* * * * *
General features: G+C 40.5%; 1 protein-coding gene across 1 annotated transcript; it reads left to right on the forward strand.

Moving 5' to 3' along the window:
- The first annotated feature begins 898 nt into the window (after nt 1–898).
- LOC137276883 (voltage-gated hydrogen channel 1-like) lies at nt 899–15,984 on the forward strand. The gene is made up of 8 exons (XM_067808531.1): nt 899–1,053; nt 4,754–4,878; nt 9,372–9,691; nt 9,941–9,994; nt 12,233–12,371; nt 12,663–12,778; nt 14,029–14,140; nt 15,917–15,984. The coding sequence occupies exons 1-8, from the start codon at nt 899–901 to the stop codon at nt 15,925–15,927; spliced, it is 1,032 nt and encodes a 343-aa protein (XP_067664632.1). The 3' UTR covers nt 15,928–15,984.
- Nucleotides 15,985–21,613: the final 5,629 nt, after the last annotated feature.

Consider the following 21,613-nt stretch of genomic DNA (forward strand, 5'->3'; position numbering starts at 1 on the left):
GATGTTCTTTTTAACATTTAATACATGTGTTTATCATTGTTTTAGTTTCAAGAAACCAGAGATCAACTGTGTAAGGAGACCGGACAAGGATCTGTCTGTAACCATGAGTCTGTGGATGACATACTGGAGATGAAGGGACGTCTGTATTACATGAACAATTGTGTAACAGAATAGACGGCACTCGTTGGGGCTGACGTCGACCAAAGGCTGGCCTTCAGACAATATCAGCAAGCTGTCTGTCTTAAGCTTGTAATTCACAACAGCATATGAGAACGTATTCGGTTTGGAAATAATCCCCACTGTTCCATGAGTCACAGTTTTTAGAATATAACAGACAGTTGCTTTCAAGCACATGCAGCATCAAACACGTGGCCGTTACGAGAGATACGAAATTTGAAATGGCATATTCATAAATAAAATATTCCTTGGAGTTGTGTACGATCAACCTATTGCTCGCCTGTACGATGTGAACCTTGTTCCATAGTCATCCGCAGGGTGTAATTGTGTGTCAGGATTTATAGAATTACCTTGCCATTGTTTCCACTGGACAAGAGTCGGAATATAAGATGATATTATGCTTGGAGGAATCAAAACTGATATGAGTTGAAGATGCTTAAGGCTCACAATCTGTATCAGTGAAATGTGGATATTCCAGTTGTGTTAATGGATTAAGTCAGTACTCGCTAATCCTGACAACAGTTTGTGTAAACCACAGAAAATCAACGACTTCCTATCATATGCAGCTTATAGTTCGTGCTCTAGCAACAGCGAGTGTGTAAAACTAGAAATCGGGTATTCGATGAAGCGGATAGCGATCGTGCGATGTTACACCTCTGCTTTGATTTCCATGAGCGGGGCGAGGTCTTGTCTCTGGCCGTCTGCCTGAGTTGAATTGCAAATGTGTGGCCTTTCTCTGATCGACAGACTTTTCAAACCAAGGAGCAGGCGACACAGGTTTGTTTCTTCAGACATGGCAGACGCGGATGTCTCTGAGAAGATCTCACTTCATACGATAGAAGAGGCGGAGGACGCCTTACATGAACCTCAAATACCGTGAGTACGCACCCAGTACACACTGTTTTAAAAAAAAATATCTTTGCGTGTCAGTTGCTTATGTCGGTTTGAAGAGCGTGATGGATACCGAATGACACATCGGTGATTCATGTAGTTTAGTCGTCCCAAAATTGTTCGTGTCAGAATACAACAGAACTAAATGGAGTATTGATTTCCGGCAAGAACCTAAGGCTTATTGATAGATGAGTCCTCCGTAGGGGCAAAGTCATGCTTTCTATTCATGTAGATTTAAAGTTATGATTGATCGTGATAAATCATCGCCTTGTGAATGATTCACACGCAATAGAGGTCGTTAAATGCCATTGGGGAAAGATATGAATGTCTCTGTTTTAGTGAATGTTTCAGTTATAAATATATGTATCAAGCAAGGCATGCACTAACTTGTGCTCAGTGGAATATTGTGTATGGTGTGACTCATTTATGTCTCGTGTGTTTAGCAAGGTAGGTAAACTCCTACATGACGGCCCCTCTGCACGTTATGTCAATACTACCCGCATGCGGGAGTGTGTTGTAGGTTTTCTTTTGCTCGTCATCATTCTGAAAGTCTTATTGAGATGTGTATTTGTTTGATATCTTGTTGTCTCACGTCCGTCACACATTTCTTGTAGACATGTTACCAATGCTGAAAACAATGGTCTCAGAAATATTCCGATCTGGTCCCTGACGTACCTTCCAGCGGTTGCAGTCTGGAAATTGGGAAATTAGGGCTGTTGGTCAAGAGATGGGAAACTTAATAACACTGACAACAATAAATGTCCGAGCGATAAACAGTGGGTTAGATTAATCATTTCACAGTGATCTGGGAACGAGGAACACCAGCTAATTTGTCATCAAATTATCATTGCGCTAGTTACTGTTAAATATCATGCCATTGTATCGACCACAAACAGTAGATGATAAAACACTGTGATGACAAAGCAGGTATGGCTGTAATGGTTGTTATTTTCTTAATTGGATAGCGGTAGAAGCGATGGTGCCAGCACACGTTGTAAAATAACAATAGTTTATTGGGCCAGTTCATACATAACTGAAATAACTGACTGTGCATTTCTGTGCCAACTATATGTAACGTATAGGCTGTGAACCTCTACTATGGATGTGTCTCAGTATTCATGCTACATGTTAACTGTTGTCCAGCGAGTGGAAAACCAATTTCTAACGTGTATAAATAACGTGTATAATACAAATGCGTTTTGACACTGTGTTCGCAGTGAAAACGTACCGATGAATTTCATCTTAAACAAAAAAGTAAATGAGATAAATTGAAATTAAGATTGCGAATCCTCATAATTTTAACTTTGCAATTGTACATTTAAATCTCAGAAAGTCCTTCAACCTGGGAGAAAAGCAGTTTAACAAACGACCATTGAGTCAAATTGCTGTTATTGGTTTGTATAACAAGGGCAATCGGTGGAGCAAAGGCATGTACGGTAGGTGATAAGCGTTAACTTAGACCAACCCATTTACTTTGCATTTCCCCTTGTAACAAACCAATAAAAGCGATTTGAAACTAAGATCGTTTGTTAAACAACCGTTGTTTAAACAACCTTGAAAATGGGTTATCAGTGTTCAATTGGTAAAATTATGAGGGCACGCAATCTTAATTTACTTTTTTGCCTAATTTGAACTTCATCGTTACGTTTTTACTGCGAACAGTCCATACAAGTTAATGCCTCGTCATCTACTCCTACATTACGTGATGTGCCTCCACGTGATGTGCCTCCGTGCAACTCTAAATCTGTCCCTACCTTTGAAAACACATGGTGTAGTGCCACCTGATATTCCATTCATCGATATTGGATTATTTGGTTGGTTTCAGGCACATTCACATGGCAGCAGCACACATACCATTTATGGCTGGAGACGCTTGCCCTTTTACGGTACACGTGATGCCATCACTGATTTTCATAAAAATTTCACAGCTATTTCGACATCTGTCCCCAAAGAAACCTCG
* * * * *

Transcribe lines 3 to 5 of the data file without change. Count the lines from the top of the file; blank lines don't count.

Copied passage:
- The first annotated feature begins 898 nt into the window (after nt 1–898).
- LOC137276883 (voltage-gated hydrogen channel 1-like) lies at nt 899–15,984 on the forward strand. The gene is made up of 8 exons (XM_067808531.1): nt 899–1,053; nt 4,754–4,878; nt 9,372–9,691; nt 9,941–9,994; nt 12,233–12,371; nt 12,663–12,778; nt 14,029–14,140; nt 15,917–15,984. The coding sequence occupies exons 1-8, from the start codon at nt 899–901 to the stop codon at nt 15,925–15,927; spliced, it is 1,032 nt and encodes a 343-aa protein (XP_067664632.1). The 3' UTR covers nt 15,928–15,984.
- Nucleotides 15,985–21,613: the final 5,629 nt, after the last annotated feature.